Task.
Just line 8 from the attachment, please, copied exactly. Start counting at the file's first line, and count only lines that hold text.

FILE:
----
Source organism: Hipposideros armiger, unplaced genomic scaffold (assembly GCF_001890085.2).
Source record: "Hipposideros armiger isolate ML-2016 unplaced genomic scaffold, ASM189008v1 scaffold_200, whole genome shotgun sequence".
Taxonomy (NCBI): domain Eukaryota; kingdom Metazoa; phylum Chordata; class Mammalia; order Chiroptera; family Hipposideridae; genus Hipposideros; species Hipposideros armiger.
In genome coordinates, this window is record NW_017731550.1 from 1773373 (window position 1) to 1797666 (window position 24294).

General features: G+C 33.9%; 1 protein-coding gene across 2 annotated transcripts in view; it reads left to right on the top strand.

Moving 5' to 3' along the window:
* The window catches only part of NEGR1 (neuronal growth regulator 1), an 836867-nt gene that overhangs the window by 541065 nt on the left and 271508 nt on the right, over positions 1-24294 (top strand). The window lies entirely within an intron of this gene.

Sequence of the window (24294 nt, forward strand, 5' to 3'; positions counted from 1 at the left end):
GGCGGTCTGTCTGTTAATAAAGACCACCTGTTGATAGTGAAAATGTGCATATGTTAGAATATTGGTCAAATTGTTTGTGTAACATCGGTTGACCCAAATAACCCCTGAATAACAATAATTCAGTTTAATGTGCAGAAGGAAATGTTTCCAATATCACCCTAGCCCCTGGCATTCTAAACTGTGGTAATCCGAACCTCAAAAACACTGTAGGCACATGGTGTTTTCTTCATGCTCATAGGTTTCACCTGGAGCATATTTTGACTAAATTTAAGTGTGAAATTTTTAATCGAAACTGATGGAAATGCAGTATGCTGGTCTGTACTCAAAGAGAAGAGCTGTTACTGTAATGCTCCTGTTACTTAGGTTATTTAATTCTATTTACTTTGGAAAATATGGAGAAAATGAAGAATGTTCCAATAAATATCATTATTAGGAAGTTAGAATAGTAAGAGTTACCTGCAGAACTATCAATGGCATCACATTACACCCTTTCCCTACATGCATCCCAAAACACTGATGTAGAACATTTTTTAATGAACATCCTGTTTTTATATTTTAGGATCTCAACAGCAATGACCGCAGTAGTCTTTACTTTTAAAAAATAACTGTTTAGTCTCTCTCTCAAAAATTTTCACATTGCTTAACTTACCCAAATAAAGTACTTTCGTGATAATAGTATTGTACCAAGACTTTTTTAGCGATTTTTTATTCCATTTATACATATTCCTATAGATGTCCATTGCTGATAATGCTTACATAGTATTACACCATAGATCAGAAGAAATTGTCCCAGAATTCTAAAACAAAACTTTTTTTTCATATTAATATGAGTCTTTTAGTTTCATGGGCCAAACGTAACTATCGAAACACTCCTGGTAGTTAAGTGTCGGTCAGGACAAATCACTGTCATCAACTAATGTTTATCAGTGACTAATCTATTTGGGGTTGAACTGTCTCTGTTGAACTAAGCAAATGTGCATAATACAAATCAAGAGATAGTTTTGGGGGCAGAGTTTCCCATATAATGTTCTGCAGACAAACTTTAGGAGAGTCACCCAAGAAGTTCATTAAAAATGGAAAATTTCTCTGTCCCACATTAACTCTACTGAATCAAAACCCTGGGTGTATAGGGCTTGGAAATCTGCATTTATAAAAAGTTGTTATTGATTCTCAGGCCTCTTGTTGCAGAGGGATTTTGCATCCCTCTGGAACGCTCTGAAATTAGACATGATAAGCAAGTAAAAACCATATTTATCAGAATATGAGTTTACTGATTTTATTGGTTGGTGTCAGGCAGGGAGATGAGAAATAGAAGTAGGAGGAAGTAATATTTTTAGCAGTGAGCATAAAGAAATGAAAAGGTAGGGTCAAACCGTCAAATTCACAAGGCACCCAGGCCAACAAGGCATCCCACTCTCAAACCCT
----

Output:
Sequence of the window (24294 nt, forward strand, 5' to 3'; positions counted from 1 at the left end):